A silver Robbins Medallion that once belonged to the last man ever to walk on the moon sold for $60,000 to lead Heritage Auctions
Space Exploration Auction to $1,108,271 June 5 in Dallas, Texas.
"There are few clubs that are exclusive as those who have walked on the surface of the moon, Heritage Auctions Space Exploration Director Michael Riley said. "Medals like this are prized mementos, and to have a Robbins Medallion from the last man to walk on the moon is a historically important artifact that can not be replicated.
An Apollo 17-Flown MS68 NGC Silver Robbins Medallion, Serial Number 159, Originally from the Personal Collection of Mission Commander Gene Cernan brought $60,000 to lead the event. The 35mm sterling silver medal was one of approximately 80 flown aboard Apollo 17 Dec. 7-19, 1972, on the mission with a crew of Cernan, Ron Evans and Harrison Schmidt. A total of 300 were minted to commemorate the sixth and final lunar landing of the NASA program; that the offered lot came from the flight commanders personal collection only increases the demand. The medallion was accompanied by a signed Letter of Certification from Cernan.
Another silver Robbins Medallion from an earlier mission brought a similarly lofty return when an Apollo 10 Flown MS66 NGC Silver Robbins Medallion, Serial Number 89, Originally from the Personal Collection of Mission Command Module Pilot John Young finished at $55,000, shattering the previous record of $15,535 for a medal from the mission. The offered medallion was one of 300 flown to the moon May 18-6, 1969, aboard Apollo 10 with crewmembers Tom Stafford, Gene Cernan and John Young. They stayed with Young aboard the Command Module Charlie Brown while Stafford and Cernan flew the Lunar Module Snoopy to within 50,000 feet of the lunar surface on the last full-scale dress rehearsal for the Apollo 11 landing. The medallion was accompanied by a handwritten Letter of Certification from Young on his personal letterhead stating, in full: " I hereby certify that this Apollo 10 Silver Robbins medal, #89, was flown aboard the Apollo 10 mission May 18, 1969 through May 26, 1969. I also acknowledge that this medal is from my personal collection and has been in my possession since the mission. John W. Young/ Apollo 10 Command Module Pilot."
An Apollo 11: NASA "Final Apollo 11 Flight Plan AS-506 / CSM-107 / LM-5 July 1, 1969-dated Book Signed by Neil Armstrong to Los Angeles Times Aerospace Editor Marvin Miles, with Crew-Signed Lunar Surface Color Photo, which brought $27,500, was signed by Armstrong and given to Miles, one of the nations premier space journalists. The flight plan was the blue print for the most important space flight ever flown, the one that proved travel to the moon and back was possible. It became the model for future lunar flight plans; the value in this copy only increased with the signature of the man who forever will be known as the first to step on the surface of the moon. This 8-by-10-1/2-inch copy was signed in 1974 on the front cover in black ink: "Best Wishes/ to Marvin Miles--/ Top Aerospace Writer/ & Fellow Aerospace Enthusiast/ Neil Armstrong/ Apollo 11. This book is housed in a 20-by-15-inch matted shadow box that also includes a color photo of Buzz Aldrin on the moon, setting up an experiment with the Lunar Module Eagle visible in the background. The photo is signed: "Neil Armstrong, "Buzz Aldrin and "M Collins.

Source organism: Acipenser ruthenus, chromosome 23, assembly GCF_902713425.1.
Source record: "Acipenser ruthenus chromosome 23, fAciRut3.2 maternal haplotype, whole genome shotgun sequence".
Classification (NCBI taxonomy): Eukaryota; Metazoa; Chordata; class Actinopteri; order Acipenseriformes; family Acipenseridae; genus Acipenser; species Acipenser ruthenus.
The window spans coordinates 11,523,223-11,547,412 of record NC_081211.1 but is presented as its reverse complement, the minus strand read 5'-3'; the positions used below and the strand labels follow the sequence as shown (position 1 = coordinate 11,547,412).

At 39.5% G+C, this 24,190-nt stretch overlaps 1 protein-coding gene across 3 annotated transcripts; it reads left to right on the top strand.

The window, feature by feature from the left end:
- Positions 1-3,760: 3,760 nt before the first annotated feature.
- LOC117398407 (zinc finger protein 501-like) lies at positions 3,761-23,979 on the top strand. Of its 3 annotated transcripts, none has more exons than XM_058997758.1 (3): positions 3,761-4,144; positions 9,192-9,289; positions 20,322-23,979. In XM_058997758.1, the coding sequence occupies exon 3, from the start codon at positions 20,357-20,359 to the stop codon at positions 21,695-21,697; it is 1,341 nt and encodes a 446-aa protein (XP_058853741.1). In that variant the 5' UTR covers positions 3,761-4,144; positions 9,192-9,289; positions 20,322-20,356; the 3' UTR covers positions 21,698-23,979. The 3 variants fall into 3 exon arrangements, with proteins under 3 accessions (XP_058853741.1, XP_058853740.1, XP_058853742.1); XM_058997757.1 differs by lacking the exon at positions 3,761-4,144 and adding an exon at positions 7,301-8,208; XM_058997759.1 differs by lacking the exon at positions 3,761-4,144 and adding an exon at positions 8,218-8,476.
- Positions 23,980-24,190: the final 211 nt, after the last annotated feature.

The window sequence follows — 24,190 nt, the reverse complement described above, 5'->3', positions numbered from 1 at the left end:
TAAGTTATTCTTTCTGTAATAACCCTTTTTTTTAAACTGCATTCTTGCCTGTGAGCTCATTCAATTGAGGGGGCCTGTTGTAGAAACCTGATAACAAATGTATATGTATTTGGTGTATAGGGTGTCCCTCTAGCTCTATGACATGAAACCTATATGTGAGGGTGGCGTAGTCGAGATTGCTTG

More than a dozen collectors made bids for We Seven Book by The Astronauts Themselves Signed by the Mercury Seven, Apollo 1 Crew, Apollo 11 Crew and Numerous Others (Forty Total Signatures by Thirty-two Astronauts)until it closed at $25,000. The first edition, first printing is an extraordinary collection of important early NASA autographs. The volume features a full-length portrait of the Mercury Seven astronauts in their silver space suits, an image that has been signed by everyone pictured: Wally Schirra, Alan Shepard, Gus Grissom, John Glenn, Gordon Cooper, D K Slayton, and Scott Carpenter. Also included is a blank front endpaper is found an assortment of 31 more prominent autographs, including those belonging to Alan B. Shepard, Jr., Dick Gordon, John Glenn, Walter Cunningham, Ed White, Michael Collins, James Lovell, Neil Armstrong, Buzz Aldrin and Alan L. Bean. On the page following are taped-in verso-signed NASA business cards from D K Slayton and Walt Cunningham. In all, this book contains the full-crew signatures of all Mercury flights, Gemini 3, Gemini 5, Gemini 6A, Gemini 7, Gemini 8, Gemini 10, Gemini 11, Gemini 12, Apollo 1, Apollo 7, Apollo 11, Apollo 12, Apollo-Soyuz, and Skylab I (SL-2).
Mercury Seven: Original Group Photo and NASAs "Results of the First United States Manned Orbital Space Flight February 20, 1962 Book prompted 18 bidders before finding a new home at $23,750, more than doubling the pre-auction estimate. The lot included a black-and-white matte finish photo with the first seven astronauts chosen by NASA for its Man in Space project. The photo is matted alongside the book that gives the full details of John Glenns historic MA-6 Friendship 7 flight; both the photo, which was one of a series taken at Langley Research Center, and the book are signed by Alan Shepard Jr, Walter M. Schirra Jr, John H. Glenn, Jr., Virgil I. Grissom, M. Scott Carpenter, Donald K. Slayton and Leroy G. Cooper, Jr.
Other top lots included, but were not limited to:
Wright Flyer Wing Fabric Segment Flown as Part of the First Successful Powered Controlled Flight in History at Kitty Hawk in 1903: $23,125
Bruce McCandless II: His Owned and Worn Gold Flight Suit with Naval Captain Name Tag and Patches: $21,250
Apollo 1 Crew-Signed Large Color Photo: $17,500
Apollo 15 Flown Crew-Signed Limited Edition Apollo 12 Cover Originally from the Collection of Apollo 12 Command Module Pilot Richard Gordon: $13,750
Apollo 16 Flown Heat Shield Plug in Lucite Directly from the John W. Young Collection: $13,750